Conceptually, there is not too much to the wiring of a CAN-bus network. A twisted pair runs along the network nodes, either directly or via stubs connecting to a 'back-bone' cable. Of course, in the real world, connecting lots of devices in parallel is a bit more complicated.

In our projects we have used DIN-rail bus systems, loose wiring and M12 connection systems. Loose wiring used a self defined 4-pin terminal block connection. This was used in a relatively small space, with lots of other wiring going on, so running two more wires for the CAN-bus was no problem at all.

DIN-rail connections:

DIN-rail T-Bus

DIN-rail mounted systems can have a daisy-chained connector system mounted inside the DIN-rail channel. This enables a wire-less bus- and power distribution to the nodes, thus reducing wiring clutter. We use connections that are compatible with the "T-bus" system from Phoenix Contact

Note that these connections are not suitable for hot-plugging, unless they are part of an intrinsic safe circuit. More specifically; the card-edge contacts on the printed circuit board of the modules are easily damaged by sparking of live contacts.

M12 connections

M12 'CANopen' connections:

Another wiring solution that we particularly appreciate is based on the M12 industrial connector system. This is also endorsed by CiA standard 303-1. Obviously, we use an identical pinout. Having IP68 waterproof connections when mated, these connections are particularly suited for wet or 'dirty' environments, and also for ATEX/IECEx environments.

Field bus distribution box:

Networks running at long distances and low speeds can use fairly long stub lines. This allows for a simpler wiring topology where the different nodes can be placed up to 5 meters away from the 'backbone'. Particularly on long distances, this is extra beneficial because the effective length of the CAN-bus can remain shorter, which saves on wiring cost and - more importantly - reduces voltage drops along the line.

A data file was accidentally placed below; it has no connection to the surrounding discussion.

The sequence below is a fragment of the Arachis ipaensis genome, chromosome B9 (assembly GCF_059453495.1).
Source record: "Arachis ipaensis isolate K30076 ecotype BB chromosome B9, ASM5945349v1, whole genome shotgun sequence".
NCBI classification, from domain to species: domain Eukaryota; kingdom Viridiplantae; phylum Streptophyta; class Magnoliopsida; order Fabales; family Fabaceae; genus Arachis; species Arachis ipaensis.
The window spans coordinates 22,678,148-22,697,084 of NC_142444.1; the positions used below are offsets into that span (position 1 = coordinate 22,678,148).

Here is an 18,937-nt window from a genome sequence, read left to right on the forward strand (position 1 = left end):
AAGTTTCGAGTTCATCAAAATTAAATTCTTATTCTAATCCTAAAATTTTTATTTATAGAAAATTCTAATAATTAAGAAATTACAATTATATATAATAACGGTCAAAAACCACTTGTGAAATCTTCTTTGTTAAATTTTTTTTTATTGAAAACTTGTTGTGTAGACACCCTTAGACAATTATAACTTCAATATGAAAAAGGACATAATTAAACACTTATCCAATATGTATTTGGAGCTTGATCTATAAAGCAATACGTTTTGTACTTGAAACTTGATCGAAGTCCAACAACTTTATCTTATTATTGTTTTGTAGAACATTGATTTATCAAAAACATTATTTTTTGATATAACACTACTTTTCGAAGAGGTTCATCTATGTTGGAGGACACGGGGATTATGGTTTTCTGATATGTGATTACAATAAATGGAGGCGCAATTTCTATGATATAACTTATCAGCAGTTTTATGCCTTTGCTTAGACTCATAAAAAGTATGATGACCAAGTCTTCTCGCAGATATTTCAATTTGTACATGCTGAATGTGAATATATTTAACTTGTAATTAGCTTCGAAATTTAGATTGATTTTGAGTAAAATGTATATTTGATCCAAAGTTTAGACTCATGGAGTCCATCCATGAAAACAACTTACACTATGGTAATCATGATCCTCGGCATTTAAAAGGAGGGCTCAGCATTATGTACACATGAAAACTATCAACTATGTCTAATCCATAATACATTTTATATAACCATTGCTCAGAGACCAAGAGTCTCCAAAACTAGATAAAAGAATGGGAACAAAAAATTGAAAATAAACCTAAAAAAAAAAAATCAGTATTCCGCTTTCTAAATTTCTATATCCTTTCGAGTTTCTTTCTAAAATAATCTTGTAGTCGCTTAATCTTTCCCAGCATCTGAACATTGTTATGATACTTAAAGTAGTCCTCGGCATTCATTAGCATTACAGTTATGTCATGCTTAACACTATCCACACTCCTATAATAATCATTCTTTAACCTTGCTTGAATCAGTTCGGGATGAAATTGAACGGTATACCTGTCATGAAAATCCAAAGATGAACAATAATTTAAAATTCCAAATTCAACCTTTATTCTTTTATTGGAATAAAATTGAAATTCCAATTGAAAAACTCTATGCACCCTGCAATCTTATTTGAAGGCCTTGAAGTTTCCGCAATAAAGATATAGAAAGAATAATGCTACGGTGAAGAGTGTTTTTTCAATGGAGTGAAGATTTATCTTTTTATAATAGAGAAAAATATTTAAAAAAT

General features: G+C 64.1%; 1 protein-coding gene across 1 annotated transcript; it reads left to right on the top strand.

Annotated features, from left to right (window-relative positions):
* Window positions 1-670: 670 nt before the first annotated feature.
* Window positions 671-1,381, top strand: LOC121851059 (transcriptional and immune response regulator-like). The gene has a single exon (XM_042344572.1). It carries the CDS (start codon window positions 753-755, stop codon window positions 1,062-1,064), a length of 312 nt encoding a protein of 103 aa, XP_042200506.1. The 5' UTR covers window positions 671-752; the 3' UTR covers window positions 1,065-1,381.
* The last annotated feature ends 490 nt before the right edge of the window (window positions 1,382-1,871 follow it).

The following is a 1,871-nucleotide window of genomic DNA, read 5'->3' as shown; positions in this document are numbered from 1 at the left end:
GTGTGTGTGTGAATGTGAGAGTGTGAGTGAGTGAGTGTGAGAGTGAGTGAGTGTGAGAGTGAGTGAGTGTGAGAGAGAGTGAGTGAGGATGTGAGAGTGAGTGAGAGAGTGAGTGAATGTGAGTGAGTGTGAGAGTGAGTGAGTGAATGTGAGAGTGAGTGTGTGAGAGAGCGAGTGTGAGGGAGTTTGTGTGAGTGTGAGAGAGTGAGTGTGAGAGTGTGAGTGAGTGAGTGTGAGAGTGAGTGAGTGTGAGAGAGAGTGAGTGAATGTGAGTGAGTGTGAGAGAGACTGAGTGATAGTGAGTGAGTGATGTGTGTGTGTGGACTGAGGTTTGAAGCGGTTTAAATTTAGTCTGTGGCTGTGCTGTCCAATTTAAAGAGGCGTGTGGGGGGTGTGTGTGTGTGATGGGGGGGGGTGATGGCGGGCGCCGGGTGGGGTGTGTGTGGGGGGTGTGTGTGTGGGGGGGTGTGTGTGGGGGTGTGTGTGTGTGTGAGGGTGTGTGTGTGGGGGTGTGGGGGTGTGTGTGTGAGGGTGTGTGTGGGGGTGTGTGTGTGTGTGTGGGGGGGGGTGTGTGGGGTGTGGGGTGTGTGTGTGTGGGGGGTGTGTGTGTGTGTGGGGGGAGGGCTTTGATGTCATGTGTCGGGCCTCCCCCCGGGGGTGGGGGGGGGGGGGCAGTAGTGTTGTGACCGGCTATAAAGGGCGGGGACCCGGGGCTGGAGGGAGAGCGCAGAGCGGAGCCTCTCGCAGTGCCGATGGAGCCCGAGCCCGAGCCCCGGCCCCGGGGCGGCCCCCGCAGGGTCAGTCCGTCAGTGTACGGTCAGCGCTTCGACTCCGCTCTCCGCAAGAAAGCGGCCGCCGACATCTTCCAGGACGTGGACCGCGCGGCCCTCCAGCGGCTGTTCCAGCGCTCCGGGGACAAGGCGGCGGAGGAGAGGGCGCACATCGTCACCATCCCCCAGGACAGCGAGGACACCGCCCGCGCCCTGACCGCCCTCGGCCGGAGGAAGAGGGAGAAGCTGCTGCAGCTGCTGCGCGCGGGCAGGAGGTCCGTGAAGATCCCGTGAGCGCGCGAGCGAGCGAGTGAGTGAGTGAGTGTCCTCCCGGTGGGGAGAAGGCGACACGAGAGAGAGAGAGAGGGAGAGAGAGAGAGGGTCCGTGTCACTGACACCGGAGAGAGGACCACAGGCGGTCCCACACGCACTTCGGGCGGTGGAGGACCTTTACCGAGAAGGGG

The wiring for the backbone must be of transmission-line quality. A true 120Ω CAN-bus cable is ideal, but a heavy duty AWG22 CAT7 network cable works just as well and has much better price & availability.

Fieldbus distribution box

To aid such install, we have this field bus distribution box, which allows for up to 12 cable segments to be joined together. This is done with 5-pole spring terminal connections. The connections are mounted in an IP67/NEMA4X rated polycarbonate enclosure with 12 M16 holes for cable glands. Integrated termination resistor and 2mm multimeter probe-points allow for easy configuration and diagnostic of the network wiring.


For network diagnostics, we recommend a Peak CAN interface with BusMaster software. Our toolchain can generate the message database for all the devices in the network so that BusMaster can show meaningfull data (except for messages that are encrypted).

Check the information at the product website for more details and purchase information...